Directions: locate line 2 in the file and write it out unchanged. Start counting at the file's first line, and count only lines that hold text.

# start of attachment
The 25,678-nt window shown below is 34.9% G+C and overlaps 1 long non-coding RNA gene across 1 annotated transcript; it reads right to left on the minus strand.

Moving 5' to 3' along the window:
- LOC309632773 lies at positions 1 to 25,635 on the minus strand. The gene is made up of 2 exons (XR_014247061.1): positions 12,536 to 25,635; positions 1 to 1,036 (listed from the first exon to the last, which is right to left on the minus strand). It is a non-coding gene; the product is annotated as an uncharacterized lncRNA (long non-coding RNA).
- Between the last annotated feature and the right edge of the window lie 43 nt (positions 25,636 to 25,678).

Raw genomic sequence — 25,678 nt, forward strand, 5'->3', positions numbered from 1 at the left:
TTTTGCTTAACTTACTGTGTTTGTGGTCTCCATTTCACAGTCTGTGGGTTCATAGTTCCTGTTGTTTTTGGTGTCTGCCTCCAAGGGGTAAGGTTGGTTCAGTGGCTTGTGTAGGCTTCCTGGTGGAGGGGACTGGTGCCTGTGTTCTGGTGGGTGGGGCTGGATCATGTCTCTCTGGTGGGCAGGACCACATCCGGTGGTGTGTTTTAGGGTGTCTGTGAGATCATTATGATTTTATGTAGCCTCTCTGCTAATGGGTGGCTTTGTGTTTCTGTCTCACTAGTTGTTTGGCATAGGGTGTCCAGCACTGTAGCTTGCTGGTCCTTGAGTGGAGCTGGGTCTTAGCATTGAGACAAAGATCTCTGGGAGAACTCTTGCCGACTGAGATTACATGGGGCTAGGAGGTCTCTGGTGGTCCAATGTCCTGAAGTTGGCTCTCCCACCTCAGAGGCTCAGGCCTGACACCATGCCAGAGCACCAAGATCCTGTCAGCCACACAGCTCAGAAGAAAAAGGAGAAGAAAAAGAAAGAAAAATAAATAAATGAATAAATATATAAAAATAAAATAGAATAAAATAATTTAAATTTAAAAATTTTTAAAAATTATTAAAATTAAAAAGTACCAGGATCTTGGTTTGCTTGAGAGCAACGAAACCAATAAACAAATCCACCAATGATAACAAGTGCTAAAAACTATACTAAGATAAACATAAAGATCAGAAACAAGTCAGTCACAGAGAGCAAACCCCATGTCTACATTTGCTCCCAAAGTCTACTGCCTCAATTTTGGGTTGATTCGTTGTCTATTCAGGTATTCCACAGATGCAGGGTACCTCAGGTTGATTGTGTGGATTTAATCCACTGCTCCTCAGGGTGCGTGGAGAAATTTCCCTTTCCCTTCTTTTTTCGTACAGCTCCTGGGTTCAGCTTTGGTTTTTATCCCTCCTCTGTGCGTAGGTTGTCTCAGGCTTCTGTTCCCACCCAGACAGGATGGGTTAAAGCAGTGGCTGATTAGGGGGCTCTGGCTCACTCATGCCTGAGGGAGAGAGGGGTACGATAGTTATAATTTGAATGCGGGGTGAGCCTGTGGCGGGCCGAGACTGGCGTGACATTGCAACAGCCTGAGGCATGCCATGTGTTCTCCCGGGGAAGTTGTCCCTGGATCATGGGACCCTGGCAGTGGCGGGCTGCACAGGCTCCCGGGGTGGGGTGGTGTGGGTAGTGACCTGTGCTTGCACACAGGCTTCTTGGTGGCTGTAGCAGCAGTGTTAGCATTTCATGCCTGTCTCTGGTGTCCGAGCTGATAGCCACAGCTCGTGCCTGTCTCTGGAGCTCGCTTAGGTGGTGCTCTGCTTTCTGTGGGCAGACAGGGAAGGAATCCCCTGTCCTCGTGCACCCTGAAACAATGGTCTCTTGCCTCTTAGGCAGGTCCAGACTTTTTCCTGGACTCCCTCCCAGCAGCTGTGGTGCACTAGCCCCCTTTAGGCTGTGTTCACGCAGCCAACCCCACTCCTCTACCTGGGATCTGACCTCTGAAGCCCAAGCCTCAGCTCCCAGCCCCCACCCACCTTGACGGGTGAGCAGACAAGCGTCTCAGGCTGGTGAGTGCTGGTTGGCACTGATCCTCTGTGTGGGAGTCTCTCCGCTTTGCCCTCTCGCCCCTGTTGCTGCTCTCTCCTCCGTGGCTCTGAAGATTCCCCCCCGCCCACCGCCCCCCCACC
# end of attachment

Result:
Moving 5' to 3' along the window: